Assuming that, like many other bacterial CYPs, TxtE requires the electron transfer enzymes Fd and Fr for activity, we incubated TxtE with spinach Fd and Fr, NADPH, the NO donor 2-(N,N-diethylamino)-diazenolate 2-oxide (DEANO), and L-tryptophan. The reaction was carried out in air at room temperature for 90 minutes, over which time the solution became yellow. LC-MS analyses identified a product, absent from control reactions, with m/z 250 and a λmax at 400 nm, consistent with L-4-nitrotryptophan (Fig. 2a and Supplementary Fig. 6)8. The reaction was scaled up and the product was purified from the reaction by HPLC. The retention time, the ESI-MS/MS spectrum and the aromatic region of the 1H NMR spectrum of this compound were identical to those for synthetic DL-4-nitrotryptophan (Supplementary Methods; Supplementary Figs. 7 and 8). No products with m/z corresponding to hydroxylated tryptophan derivatives were observed in either the enzymatic reaction or the control reaction lacking DEANO, suggesting that TxtE is not capable of hydroxylating L-tryptophan. Furthermore, compounds with m/z corresponding to 4-nitrosotryptophan, a potential intermediate in the nitration of L-tryptophan, were not detected in the enzymatic reaction.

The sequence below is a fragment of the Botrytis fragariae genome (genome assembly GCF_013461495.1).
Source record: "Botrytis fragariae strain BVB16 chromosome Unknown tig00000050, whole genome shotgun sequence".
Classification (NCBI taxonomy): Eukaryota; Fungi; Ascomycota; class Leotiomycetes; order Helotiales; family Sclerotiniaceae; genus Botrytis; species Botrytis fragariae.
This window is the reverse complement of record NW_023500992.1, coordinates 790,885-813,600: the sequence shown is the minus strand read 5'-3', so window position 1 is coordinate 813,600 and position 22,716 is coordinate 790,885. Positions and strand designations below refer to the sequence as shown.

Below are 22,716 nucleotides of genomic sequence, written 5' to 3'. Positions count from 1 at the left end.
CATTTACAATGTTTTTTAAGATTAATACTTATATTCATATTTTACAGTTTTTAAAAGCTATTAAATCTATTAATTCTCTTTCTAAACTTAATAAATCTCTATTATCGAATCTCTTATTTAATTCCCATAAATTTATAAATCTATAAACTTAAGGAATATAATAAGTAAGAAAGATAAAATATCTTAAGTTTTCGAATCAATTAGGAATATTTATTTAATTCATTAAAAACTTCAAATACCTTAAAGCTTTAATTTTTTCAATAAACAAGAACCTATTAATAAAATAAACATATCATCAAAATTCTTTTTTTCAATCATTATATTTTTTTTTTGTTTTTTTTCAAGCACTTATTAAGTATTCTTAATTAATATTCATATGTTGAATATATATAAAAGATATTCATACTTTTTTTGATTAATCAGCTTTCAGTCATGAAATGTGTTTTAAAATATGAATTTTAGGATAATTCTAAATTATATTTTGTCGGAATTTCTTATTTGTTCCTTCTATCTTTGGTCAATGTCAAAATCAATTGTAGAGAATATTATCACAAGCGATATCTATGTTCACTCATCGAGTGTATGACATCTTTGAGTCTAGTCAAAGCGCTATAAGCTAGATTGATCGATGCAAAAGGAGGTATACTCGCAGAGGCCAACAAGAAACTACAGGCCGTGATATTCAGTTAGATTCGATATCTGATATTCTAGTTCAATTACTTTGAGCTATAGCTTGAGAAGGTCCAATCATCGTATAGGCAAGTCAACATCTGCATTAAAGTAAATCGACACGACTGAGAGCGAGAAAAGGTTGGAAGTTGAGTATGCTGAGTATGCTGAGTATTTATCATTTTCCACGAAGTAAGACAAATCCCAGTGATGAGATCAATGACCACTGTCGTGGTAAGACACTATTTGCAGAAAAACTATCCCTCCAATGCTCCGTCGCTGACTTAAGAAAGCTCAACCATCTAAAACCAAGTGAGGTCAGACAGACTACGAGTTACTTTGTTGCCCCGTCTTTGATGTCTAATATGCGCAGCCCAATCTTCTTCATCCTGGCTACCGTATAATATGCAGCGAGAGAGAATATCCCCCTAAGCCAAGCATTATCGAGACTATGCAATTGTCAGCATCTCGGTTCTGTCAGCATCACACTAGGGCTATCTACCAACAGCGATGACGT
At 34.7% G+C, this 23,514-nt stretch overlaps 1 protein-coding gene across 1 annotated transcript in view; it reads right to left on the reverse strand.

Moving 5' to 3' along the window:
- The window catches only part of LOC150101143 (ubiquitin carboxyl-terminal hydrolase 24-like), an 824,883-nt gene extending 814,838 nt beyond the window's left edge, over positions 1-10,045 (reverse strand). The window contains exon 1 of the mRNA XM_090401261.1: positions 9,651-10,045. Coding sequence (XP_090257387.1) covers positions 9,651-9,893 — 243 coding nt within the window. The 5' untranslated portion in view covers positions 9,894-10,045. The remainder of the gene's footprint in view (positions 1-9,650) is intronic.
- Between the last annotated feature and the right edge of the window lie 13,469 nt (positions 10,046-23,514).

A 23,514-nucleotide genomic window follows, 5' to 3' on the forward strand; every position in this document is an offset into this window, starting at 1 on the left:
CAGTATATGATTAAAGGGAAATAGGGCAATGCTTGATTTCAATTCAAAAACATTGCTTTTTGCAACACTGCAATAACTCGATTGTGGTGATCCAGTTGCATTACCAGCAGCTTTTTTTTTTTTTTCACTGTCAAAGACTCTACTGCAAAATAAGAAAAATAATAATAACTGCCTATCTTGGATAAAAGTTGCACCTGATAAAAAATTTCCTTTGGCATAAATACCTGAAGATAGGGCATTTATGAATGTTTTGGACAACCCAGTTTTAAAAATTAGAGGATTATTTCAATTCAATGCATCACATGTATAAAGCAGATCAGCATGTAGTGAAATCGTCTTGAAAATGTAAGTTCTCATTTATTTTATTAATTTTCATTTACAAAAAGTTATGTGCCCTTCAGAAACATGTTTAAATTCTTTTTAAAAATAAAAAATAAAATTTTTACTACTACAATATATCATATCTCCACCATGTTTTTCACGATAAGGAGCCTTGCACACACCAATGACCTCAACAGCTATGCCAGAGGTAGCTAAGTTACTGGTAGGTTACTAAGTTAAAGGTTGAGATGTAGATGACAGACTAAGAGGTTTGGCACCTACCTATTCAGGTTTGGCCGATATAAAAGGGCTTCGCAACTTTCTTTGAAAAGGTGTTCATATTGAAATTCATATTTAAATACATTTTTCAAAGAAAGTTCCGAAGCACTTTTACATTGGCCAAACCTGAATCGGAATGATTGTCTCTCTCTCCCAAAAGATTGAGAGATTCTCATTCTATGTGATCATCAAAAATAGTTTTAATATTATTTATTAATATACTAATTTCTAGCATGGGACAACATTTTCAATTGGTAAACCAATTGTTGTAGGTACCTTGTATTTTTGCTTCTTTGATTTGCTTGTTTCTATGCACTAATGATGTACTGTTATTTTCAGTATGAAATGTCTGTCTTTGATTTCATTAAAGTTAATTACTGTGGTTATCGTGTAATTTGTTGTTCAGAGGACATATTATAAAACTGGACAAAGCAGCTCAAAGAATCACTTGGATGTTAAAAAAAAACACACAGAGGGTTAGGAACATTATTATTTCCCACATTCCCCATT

CYPs usually utilize O2 as a co-substrate. O2 binds to the iron atom of the ferrous heme resulting from reduction of the ferric enzyme-substrate complex by Fd/Fr (using electrons from NADPH). The resulting ferrous-O2/ferric-superoxide complex undergoes further reduction and dehydration to form a ferryl complex (Fe(IV)=O porphyrin cation radical; often referred to as “compound I”) that oxidizes the substrate10. To examine the involvement of O2 in the TxtE-catalyzed nitration reaction, we incubated the enzyme with L-tryptophan, NADPH, DEANO and spinach Fd/Fr under an 18O2 atmosphere. High resolution MS analysis of the resulting L-4-nitrotryptophan showed that it was >90% labeled with a single 18O atom (Fig. 2b). No labeling of L-4-nitrotryptophan was observed in a control reaction in which 18O2 was replaced with air (Fig. 2b), or H218O (Supplementary Fig. 9). Moreover, no turnover of L-tryptophan to L-4-nitrotryptophan was observed when air was excluded from the reaction (Supplementary Fig. 10). These data are consistent with the utilization of O2 as a co-substrate by TxtE.